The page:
Northam blames unvaccinated as Virginia hospitals slammed

·5 min read

Sep. 28—RICHMOND, Va. — Virginia Governor Ralph Northam blamed the unvaccinated Monday for the state's ongoing surge in new COVID-19 cases, arguing that the unvaccinated are filling up state hospitals and keeping others who are vaccinated from receiving the medical care they may need.

"The data shows nearly everyone who is getting COVID is unvaccinated," Northam, who spoke during a virtual pandemic briefing, said. "I want to repeat that. Nearly everyone who is getting COVID is unvaccinated."

Northam said 1,997 new virus cases were reported Monday in Virginia, a sharp increase from earlier this summer when virus numbers in the Commonwealth were significantly lower. He said the state is now averaging nearly a thousand new virus cases a day.

Northam, a Democrat, placed the blame for the Delta-variant fueled surge squarely on the unvaccinated.

"To those people who chose not to get the vaccine, I want to give you two facts," Northam said. "One, these vaccines are incredibly safe and effective. They are based on years of research. We know there have been few, fewer side effects. Two, by choosing not to get vaccinated, you are absolutely hurting other people. Unvaccinated people are the ones filling up our hospitals right now, making it difficult for everyone else to get the hospital care they need. You are costing everyone a lot of money."

Despite using highly critical and at times divisive language to describe the unvaccinated, Northam also conceded Monday that he didn't "know what else to say to people who selflessly refuse to get the shot."

"I had COVID back before the vaccines existed," Northam said. "Believe me you don't want to get it. My case was back in September, a year later I still can't smell anything or taste anything. And now the COVID variant is a lot worse than the one I had."

Northam said health care workers in the state are losing their patience with the unvaccinated, and are tired.

"They are exhausted," Northam said. "They are tired of seeing people die. They need our help."

Despite his criticism of the unvaccinated, Northam said statistics show that 80 percent of all adults in Virginia have received at least one shot, and that 60 percent of the state's population is now fully vaccinated."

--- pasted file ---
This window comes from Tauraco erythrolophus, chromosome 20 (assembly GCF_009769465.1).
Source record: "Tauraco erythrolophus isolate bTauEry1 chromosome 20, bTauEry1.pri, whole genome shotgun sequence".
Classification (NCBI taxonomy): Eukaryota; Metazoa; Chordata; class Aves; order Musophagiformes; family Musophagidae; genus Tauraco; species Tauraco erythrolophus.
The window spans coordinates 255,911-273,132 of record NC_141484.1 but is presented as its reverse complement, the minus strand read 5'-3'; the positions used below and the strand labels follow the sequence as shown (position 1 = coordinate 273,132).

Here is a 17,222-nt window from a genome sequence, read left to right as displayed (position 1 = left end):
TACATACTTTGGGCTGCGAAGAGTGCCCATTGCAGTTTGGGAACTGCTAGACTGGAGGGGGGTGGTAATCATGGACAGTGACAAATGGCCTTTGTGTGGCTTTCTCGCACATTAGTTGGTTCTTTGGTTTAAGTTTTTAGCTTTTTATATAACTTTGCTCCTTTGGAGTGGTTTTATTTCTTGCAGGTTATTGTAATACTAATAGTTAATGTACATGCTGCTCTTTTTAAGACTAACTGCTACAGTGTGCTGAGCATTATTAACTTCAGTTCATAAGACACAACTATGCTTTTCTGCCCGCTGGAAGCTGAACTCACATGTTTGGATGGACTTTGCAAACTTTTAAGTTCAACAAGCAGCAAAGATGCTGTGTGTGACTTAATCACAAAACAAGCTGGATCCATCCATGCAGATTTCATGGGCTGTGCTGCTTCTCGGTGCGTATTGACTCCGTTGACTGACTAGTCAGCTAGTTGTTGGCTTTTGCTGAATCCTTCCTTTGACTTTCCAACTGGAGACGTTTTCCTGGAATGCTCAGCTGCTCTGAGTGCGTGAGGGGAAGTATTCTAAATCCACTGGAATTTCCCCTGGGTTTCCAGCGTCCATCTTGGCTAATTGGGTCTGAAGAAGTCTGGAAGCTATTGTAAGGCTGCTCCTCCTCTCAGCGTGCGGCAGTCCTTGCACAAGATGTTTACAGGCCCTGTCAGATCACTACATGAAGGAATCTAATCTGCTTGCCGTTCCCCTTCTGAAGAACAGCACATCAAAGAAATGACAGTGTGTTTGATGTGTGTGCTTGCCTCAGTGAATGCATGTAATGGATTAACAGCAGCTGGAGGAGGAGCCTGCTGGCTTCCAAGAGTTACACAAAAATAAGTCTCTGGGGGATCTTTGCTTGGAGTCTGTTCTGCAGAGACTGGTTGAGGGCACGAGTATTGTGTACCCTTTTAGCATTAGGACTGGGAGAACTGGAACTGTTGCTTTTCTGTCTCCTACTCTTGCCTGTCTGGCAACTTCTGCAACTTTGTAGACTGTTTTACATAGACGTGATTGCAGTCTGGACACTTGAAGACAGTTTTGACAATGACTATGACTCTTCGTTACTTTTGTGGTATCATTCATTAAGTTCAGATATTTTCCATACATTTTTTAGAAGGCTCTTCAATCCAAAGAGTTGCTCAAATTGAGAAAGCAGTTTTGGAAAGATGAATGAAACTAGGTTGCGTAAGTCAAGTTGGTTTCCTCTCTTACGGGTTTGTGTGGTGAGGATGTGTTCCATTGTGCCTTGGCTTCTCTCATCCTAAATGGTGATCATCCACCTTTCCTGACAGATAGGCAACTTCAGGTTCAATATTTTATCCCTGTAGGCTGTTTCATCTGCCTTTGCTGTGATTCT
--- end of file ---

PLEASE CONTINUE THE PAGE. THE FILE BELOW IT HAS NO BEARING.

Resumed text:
Northam also used Monday's virtual pandemic briefing to discuss the roll-out of booster shots for those individuals who have received the Pfizer vaccine and are age 65 or older, have a preexisting medical condition and or work in high-risk environments.

Beginning this week, the Cumberland Plateau Health District — which includes Tazewell, Buchanan, Russell and Dickenson counties — will offer COVID-19 booster doses of the Pfizer-BioNTech vaccine to certain eligible populations in line with the updated guidance issued by the Centers for Disease Control and Prevention, the Virginia Department of Health announced Monday. This includes people 65 years and older and residents in long-term care settings; people aged 50 to 64 years with underlying medical conditions; people aged 18 to 49 years with underlying medical conditions and people aged 18 to 64 years who are at increased risk for COVID-19 exposure and transmission because of their occupational or institutional setting. In each instance, the booster shot can only be administered if it has been at least six months since the individual received their last Pfizer shot.

Northam said the state of Virginia also will be ready to start putting shots in the arms of children under the age of 12 once federal approval is received.

"We need you to be patient a little longer," Northam said of those parents who want their small children to have the shot. "Kids under age 12 are not yet eligible to get the shots."

Northam said the state has been "preparing for a long time" to administer shots to children under age 12, and will be ready to roll once the federal approval is granted.

Northam said about 420,000 students in the state above age 12 have already been vaccinated. He also pointed to two CDC (Centers for Disease Control and Prevention) studies that advocate for mask usage in schools.

"The science is clear," Northam said. "Masks in school help protect our children, and vaccines protect our children too."

Northam said his goal is to get 100 percent of all children vaccinated, although he conceded that achieving a 75 to 80 percent vaccination rate among children was a more realistic number.

Northam issued a mandate earlier this summer requiring all state employees to take the vaccine.

He said about 75 percent to 80 percent of those state employees are now fully vaccinated. Those who aren't vaccinated must commit to weekly testing and other restrictions. Northam estimated that about 60 percent of the Virginia State Police are currently fully vaccinated in response to media questions about vaccination levels within the state police ranks.

"As you know individuals who have opted not to get vaccinated must show proof once a week of a negative test," Northam said. "We are going to encourage everyone to get vaccinated."

Another reporter asked Northam about mandating the vaccine for children, and he suggested that state lawmakers should instead consider such a mandate.

"As far as a mandate for children, we have 140 legislators," Northam said. "I think we need a lot of other people to buy into that concept."

Northam, who will be leaving office in January, then added that all options are still on the table.

— Contact Charles Owens at cowens@bdtonline.com. Follow him @BDTOwens

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